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  • 1.
    Helander, Sofia
    Uppsala University, Disciplinary Domain of Humanities and Social Sciences, Faculty of Social Sciences, Department of Government.
    From Antagonism to Alienation: Redirecting Radical Democracy2021Doctoral thesis, monograph (Other academic)
    Abstract [en]

    How can democratic theory address contemporary problems of alienation? Today, alienation manifests itself primarily in processes of precarization and deprofessionalization. When the subject’s work security or professional autonomy is undermined, her relations – not only to others, but also to herself – can become inhibited. This dissertation argues that while alienation poses a serious problem in today’s democracies, it is a form of social suffering that is particularly difficult for democratic theory – preoccupied by the political – to address. 

    In this dissertation, I seek to address alienation in a radical and open way by taking agonistic democracy as my starting point. Indeed, I assume that a suitable theory of alienation should satisfy two general criteria. On the one hand, it should be radical, engaging with the suffering that people experience in a way that encourages them to contest it. On the other hand, it should be open, avoiding the pitfalls of determinism, human essentialism and the ideal of harmony, all of which risk breeding authoritarianism. In this respect, agonistic democracy seems like the best theory to address alienation. The theory is characterized by its emphasis on transformative social struggle as well as its concern with avoiding what it sees as the authoritarian pitfalls of traditional socialism. 

    However, while agonistic democracy, preoccupied with the struggle against social marginalization, should be able to address alienation, it cannot. This, I argue, is not merely due to the historical conditions from which it emerges – marked by a turn away from traditional socialist concepts towards a focus on antagonism – but also due to a deeper tension in the theory itself. In its attempts to remain both radical and open, agonistic democracy comes to rely on a subject who is flexible, strong and conflict-seeking. For this reason, it fails to include those who cannot thrive in social disorder, those who are left alienated. I therefore seek to reformulate the subject of agonistic democracy in order to address alienation in an open and radical way. 

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  • 2.
    Helander, Sofia
    Uppsala University, Disciplinary Domain of Humanities and Social Sciences, Faculty of Social Sciences, Department of Government.
    Movement and Empowerment: Explaining the Political Consequences of Activism2016In: Revista Internacional de Sociologia, ISSN 0034-9712, E-ISSN 1988-429X, Vol. 74, no 4, article id e049Article in journal (Refereed)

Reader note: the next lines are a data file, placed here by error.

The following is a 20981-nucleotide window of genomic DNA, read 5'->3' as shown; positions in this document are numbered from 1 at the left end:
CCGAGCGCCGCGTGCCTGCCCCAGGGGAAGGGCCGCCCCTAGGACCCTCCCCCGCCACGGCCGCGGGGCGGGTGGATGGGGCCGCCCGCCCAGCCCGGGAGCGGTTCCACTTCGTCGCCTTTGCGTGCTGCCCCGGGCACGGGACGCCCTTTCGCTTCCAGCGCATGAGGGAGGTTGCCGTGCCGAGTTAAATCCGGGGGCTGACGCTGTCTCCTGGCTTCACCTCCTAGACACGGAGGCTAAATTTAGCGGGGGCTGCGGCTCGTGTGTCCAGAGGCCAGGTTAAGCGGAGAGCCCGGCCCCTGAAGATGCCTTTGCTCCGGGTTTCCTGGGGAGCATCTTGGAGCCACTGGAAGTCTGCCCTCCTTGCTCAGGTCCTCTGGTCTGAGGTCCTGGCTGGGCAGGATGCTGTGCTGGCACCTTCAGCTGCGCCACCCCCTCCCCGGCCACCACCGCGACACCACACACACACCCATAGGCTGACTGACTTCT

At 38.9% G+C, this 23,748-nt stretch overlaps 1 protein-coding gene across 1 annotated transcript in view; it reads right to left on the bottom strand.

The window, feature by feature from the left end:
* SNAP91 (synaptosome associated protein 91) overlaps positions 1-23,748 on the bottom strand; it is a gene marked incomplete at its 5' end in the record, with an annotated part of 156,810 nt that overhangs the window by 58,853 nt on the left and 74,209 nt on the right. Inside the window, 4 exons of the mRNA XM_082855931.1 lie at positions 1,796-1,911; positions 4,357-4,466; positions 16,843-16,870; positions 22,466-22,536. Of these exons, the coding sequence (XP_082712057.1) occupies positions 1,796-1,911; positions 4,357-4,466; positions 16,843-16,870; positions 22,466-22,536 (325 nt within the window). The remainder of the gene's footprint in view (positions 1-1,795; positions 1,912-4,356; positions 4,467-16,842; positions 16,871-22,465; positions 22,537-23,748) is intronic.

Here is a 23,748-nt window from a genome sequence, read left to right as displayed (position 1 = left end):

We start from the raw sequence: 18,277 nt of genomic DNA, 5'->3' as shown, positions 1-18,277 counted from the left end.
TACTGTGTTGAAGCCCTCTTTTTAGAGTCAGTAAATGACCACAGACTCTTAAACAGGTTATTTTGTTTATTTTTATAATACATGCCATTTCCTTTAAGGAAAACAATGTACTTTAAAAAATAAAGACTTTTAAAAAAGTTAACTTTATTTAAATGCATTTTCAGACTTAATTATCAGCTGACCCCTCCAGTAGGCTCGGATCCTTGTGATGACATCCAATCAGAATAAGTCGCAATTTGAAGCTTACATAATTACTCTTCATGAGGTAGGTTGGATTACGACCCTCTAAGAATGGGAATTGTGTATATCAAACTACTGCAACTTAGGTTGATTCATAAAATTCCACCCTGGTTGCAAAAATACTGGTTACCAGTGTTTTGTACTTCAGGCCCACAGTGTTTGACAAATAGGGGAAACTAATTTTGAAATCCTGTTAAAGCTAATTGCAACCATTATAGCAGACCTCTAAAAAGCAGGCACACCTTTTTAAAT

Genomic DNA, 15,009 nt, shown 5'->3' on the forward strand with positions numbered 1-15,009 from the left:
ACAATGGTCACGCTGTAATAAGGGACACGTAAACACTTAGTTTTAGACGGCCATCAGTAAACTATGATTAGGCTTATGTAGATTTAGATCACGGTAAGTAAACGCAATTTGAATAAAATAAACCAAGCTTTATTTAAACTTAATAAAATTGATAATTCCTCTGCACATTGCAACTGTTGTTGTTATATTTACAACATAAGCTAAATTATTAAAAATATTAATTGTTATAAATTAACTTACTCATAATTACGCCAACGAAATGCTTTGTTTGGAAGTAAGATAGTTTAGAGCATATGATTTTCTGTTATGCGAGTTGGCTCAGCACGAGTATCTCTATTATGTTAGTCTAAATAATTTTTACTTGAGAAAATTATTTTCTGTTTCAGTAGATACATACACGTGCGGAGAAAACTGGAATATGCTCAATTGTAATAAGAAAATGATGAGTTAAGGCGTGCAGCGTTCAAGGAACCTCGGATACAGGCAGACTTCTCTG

Abstract [en]

    In follow-up studies of activists, activism has been observed to have long-term positive effect on political participation. However, little attention has been paid to the conditions under which the theory applies. I examine how the personal consequences of participation in three different protest movements in Sweden depended upon movement success and procedural justice. The results support previous findings suggesting that activism has positive long-term effects on individual political participation. However, several of the activists interviewed did not follow this general pattern, especially those who suffered unfair and discriminatory treatment from the authorities. The results imply that the effect of activism on political participation is determined by the perceived procedural justice, whereas reaching the preferred policy outcome is of less importance. External political efficacy is indicated to be a potential mechanism explaining the relation between activism and long-term political participation.

  • 3. Henrik, Berglund
    et al.
    Helander, Sofia
    Uppsala University, Disciplinary Domain of Humanities and Social Sciences, Faculty of Social Sciences, Department of Government.
    The Popular Struggle against Coca-Cola in Plachimada, Kerala2015In: Journal of Developing Societies, ISSN 0169-796X, E-ISSN 1745-2546, Vol. 31, no 2, p. 281-303Article in journal (Refereed)
    Abstract [en]

    This article is a case study of the campaign against the Coca-Cola Company in Plachimada, Kerala, India, which was a reaction against alleged environmental damages and water depletion caused by the company’s production of soft drinks. It addresses the following questions: How was civil society used as a platform for this struggle and what was the outcome? Did this campaign affect the political participation of its members? The study is based on interviews and surveys of the villagers in Plachimada and connects to theories on social movements and political participation, as well as to the debate on Indian civil society. The findings presented show the importance of having a local, core group in charge of the campaign, while simultaneously making use of existing support groups at the regional, national, and international levels. It also reveals that after reaching its goal, the campaign has resulted in a general increase of political participation amongst its members.

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